Author Topic: Chord shortcuts  (Read 836 times)

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Offline Toril S

Chord shortcuts
« on: January 12, 2021, 09:26:03 PM »
Hello friends :) Controlling style I mostly use the fingered mode, and have played simple triads. When I want a 7th I just move one finger up two notes, still using just 3 fingers. I have tried using 4, but have not been able to detect any difference in the sound,  so I have gotten into this habit, and it is hard to start doing anything else. Have I been wrong all this time? Am I really missing something important here? Please advice me, my good and talented friends. :)
Toril S

Genos, Tyros 5, PSR S975, PSR 2100
and PSR-47.
Former keyboards: PSR-S970.

https://www.youtube.com/channel/UCLVwWdb36Yd3LMBjAnm6pTQ?view_as=subscriber



Toril's PSR Performer Page
 

Online Fred Smith

Re: Chord shortcuts
« Reply #1 on: January 12, 2021, 09:35:11 PM »
Hello friends :) Controlling style I mostly use the fingered mode, and have played simple triads. When I want a 7th I just move one finger up two notes, still using just 3 fingers. I have tried using 4, but have not been able to detect any difference in the sound,  so I have gotten into this habit, and it is hard to start doing anything else. Have I been wrong all this time? Am I really missing something important here? Please advice me, my good and talented friends. :)

As long as the chord you want (say, G7) is displayed on the screen, it doesn't matter how you play it. It will always sound the same regardless of how you finger it.

By the way, I didn't know you could get a 7th chord with only three fingers. Good to know.

Cheers,
Fred
Fred Smith,
Saskatoon, SK
Sun Lakes, AZ
Genos, Bose L1 compacts, Finale 2015
Check out my Registration Lessons
 

Offline janamdo

Re: Chord shortcuts
« Reply #2 on: January 13, 2021, 10:46:06 AM »

By the way, I didn't know you could get a 7th chord with only three fingers. Good to know.

Cheers,
Fred
Take for example a D7 or E7 playing with 4 fingers is rather difficult, but now with 3 fingers it works too and much easier fo rme.
But what third finger to use ?  ;D
It depends on the chord progression too

Jan
 

Offline andyg

Re: Chord shortcuts
« Reply #3 on: January 13, 2021, 03:49:05 PM »
I always get students to play 7ths with four fingers, with three main exceptions.

D7 - F# C D
E7 - G# D E
F7 - A Eb F

The first two can be tricky for people with less 'non-slim' fingers to get their third finger on the A or B without hitting the black keys on either side. F7 is really uncomfortable played F A (C) Eb, and making the often played F > F7 change (before a Bb most of the time) is simply a matter of moving the 2nd finger from C to Eb.

Of course it's possible to play all 7ths with just two or three notes in AI Fingered mode, but four notes makes for a more 'balanced' left hand - there are suggested chords and fingerings in some books and chord dictionaries that lead to 'wandering 5th' or 'waggling thumb', neither of which are desirable. Also, if you're playing your chords in the correct inversions, four note 7ths can make chord transitions a touch smoother.
It's not what you play, it's not how you play. It's the fact that you're playing that counts.

www.andrew-gilbert.com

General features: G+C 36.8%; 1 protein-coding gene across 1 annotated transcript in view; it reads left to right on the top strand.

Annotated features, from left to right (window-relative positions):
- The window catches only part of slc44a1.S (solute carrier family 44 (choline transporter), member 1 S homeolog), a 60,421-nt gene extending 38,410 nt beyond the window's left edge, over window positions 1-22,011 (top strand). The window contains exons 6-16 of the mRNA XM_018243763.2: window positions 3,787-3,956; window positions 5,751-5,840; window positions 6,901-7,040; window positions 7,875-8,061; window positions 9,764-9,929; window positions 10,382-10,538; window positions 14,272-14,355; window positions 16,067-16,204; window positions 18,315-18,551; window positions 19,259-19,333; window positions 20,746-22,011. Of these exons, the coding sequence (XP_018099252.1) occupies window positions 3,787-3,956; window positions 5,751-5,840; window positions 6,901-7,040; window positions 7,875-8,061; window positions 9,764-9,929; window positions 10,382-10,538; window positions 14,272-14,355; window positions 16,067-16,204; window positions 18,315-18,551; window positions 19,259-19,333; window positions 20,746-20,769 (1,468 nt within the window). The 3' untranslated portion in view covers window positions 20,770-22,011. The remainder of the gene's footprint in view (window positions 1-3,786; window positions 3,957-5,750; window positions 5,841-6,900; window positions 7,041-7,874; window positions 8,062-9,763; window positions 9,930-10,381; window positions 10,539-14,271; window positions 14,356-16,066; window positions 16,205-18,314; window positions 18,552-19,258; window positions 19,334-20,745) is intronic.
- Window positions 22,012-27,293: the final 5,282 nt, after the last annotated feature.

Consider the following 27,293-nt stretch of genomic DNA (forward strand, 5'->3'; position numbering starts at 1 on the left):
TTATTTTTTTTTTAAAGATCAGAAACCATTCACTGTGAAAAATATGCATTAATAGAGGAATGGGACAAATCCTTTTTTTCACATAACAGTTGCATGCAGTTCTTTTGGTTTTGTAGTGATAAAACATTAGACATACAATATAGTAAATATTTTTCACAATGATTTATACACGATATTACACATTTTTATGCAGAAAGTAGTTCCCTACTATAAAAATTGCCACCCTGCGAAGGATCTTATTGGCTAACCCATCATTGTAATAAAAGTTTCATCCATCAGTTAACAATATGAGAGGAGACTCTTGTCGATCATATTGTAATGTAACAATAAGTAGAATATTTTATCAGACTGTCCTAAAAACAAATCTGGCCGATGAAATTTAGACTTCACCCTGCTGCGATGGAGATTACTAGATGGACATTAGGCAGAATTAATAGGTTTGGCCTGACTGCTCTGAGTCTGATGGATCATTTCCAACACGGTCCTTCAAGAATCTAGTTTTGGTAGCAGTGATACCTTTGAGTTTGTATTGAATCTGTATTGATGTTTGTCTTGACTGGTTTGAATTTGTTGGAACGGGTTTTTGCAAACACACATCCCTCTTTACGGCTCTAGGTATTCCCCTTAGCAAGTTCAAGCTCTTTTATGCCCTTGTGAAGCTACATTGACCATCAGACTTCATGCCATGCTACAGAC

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Offline Toril S

Re: Chord shortcuts
« Reply #4 on: January 13, 2021, 03:52:43 PM »
Thanks andyg😀
Toril S

Genos, Tyros 5, PSR S975, PSR 2100
and PSR-47.
Former keyboards: PSR-S970.

https://www.youtube.com/channel/UCLVwWdb36Yd3LMBjAnm6pTQ?view_as=subscriber



Toril's PSR Performer Page
 

Offline janamdo

Re: Chord shortcuts
« Reply #5 on: January 13, 2021, 05:36:26 PM »
I always get students to play 7ths with four fingers, with three main exceptions.

D7 - F# C D
E7 - G# D E
F7 - A Eb F

Thanks
Good to know this now, makes playing easier

Jan
 
 

Offline andyg

Re: Chord shortcuts
« Reply #6 on: January 14, 2021, 10:41:38 AM »
People might find this chord chart more useful than some of the chord dictionaries etc.

It groups chords in 'Circle of 5ths' order, so the common chords in any given key are in adjacent columns, and all the chords are as close to each other as possible - almost everything can be played within the range of F#1 to F#2. So you develop a 'lazy' left hand, lazy meaning that it doesn't have to move far, NOT that it doesn't have to do much!

As for 'exotics' and the wonders of AI chords, all that will appear in another format at some point.

It's not what you play, it's not how you play. It's the fact that you're playing that counts.

www.andrew-gilbert.com
 
The following users thanked this post: hans1966, john-s, DenFran246, wersianer, AndyMark, balcino

Offline Rick D.

Re: Chord shortcuts
« Reply #7 on: January 14, 2021, 10:54:29 AM »
Thanks, Andy,

This chart will be very helpful. Sometimes using the Chord finder on the Genos is too time-consuming and it doesn't have all the chords.

Rick D.

 

Offline Toril S

Re: Chord shortcuts
« Reply #8 on: January 14, 2021, 11:47:14 AM »
Thanks a lot Andy!
Toril S

Genos, Tyros 5, PSR S975, PSR 2100
and PSR-47.
Former keyboards: PSR-S970.

https://www.youtube.com/channel/UCLVwWdb36Yd3LMBjAnm6pTQ?view_as=subscriber



Toril's PSR Performer Page
 

Offline janamdo

Re: Chord shortcuts
« Reply #9 on: January 14, 2021, 11:53:45 AM »
Thanks

Very helpful !

Jan
« Last Edit: January 14, 2021, 08:47:44 PM by janamdo »
 

Offline hans1966

Re: Chord shortcuts
« Reply #10 on: January 15, 2021, 12:40:58 AM »
Thank You very much,  Andy